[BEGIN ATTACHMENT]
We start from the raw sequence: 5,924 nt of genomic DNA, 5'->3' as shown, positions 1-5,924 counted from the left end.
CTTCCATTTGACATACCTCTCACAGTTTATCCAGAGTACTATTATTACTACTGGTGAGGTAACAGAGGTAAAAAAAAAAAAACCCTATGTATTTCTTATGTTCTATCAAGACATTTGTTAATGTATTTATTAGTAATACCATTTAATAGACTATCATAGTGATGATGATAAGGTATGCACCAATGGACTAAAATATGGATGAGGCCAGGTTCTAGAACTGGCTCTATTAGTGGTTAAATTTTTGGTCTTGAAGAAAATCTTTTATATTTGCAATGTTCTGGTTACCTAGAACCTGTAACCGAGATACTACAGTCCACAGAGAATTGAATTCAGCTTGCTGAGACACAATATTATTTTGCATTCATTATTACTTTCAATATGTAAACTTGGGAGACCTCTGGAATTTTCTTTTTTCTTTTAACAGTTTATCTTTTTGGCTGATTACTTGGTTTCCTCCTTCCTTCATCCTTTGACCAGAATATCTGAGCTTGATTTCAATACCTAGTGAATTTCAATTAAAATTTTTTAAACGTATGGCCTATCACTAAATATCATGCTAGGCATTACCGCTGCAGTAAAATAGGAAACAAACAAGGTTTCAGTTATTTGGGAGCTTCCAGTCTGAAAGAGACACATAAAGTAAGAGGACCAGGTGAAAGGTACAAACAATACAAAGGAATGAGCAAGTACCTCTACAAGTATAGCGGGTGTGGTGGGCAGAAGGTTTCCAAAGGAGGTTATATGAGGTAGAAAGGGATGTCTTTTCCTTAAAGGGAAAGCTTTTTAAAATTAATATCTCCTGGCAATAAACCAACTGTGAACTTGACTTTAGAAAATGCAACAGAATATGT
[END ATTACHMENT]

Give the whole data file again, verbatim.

We start from the raw sequence: 5,924 nt of genomic DNA, 5'->3' as shown, positions 1-5,924 counted from the left end.
CTTCCATTTGACATACCTCTCACAGTTTATCCAGAGTACTATTATTACTACTGGTGAGGTAACAGAGGTAAAAAAAAAAAAACCCTATGTATTTCTTATGTTCTATCAAGACATTTGTTAATGTATTTATTAGTAATACCATTTAATAGACTATCATAGTGATGATGATAAGGTATGCACCAATGGACTAAAATATGGATGAGGCCAGGTTCTAGAACTGGCTCTATTAGTGGTTAAATTTTTGGTCTTGAAGAAAATCTTTTATATTTGCAATGTTCTGGTTACCTAGAACCTGTAACCGAGATACTACAGTCCACAGAGAATTGAATTCAGCTTGCTGAGACACAATATTATTTTGCATTCATTATTACTTTCAATATGTAAACTTGGGAGACCTCTGGAATTTTCTTTTTTCTTTTAACAGTTTATCTTTTTGGCTGATTACTTGGTTTCCTCCTTCCTTCATCCTTTGACCAGAATATCTGAGCTTGATTTCAATACCTAGTGAATTTCAATTAAAATTTTTTAAACGTATGGCCTATCACTAAATATCATGCTAGGCATTACCGCTGCAGTAAAATAGGAAACAAACAAGGTTTCAGTTATTTGGGAGCTTCCAGTCTGAAAGAGACACATAAAGTAAGAGGACCAGGTGAAAGGTACAAACAATACAAAGGAATGAGCAAGTACCTCTACAAGTATAGCGGGTGTGGTGGGCAGAAGGTTTCCAAAGGAGGTTATATGAGGTAGAAAGGGATGTCTTTTCCTTAAAGGGAAAGCTTTTTAAAATTAATATCTCCTGGCAATAAACCAACTGTGAACTTGACTTTAGAAAATGCAACAGAATATGT